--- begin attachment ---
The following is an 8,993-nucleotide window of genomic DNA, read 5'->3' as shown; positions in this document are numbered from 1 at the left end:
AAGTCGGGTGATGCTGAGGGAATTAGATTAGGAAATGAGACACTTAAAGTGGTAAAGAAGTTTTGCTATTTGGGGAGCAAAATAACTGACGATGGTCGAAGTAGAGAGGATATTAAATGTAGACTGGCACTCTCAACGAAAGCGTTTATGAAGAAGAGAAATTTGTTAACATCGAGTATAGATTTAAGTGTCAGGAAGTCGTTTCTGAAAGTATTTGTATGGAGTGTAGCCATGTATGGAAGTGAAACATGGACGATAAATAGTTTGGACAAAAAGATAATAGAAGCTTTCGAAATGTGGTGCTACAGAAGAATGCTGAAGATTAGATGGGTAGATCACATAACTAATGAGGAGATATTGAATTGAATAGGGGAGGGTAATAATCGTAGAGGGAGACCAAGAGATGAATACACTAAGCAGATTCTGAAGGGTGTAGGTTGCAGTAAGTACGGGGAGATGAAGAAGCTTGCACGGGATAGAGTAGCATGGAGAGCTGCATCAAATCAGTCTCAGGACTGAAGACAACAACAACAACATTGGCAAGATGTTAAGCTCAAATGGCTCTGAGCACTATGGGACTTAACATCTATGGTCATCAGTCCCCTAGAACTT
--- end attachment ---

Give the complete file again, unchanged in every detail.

The following is an 8,993-nucleotide window of genomic DNA, read 5'->3' as shown; positions in this document are numbered from 1 at the left end:
AAGTCGGGTGATGCTGAGGGAATTAGATTAGGAAATGAGACACTTAAAGTGGTAAAGAAGTTTTGCTATTTGGGGAGCAAAATAACTGACGATGGTCGAAGTAGAGAGGATATTAAATGTAGACTGGCACTCTCAACGAAAGCGTTTATGAAGAAGAGAAATTTGTTAACATCGAGTATAGATTTAAGTGTCAGGAAGTCGTTTCTGAAAGTATTTGTATGGAGTGTAGCCATGTATGGAAGTGAAACATGGACGATAAATAGTTTGGACAAAAAGATAATAGAAGCTTTCGAAATGTGGTGCTACAGAAGAATGCTGAAGATTAGATGGGTAGATCACATAACTAATGAGGAGATATTGAATTGAATAGGGGAGGGTAATAATCGTAGAGGGAGACCAAGAGATGAATACACTAAGCAGATTCTGAAGGGTGTAGGTTGCAGTAAGTACGGGGAGATGAAGAAGCTTGCACGGGATAGAGTAGCATGGAGAGCTGCATCAAATCAGTCTCAGGACTGAAGACAACAACAACAACATTGGCAAGATGTTAAGCTCAAATGGCTCTGAGCACTATGGGACTTAACATCTATGGTCATCAGTCCCCTAGAACTT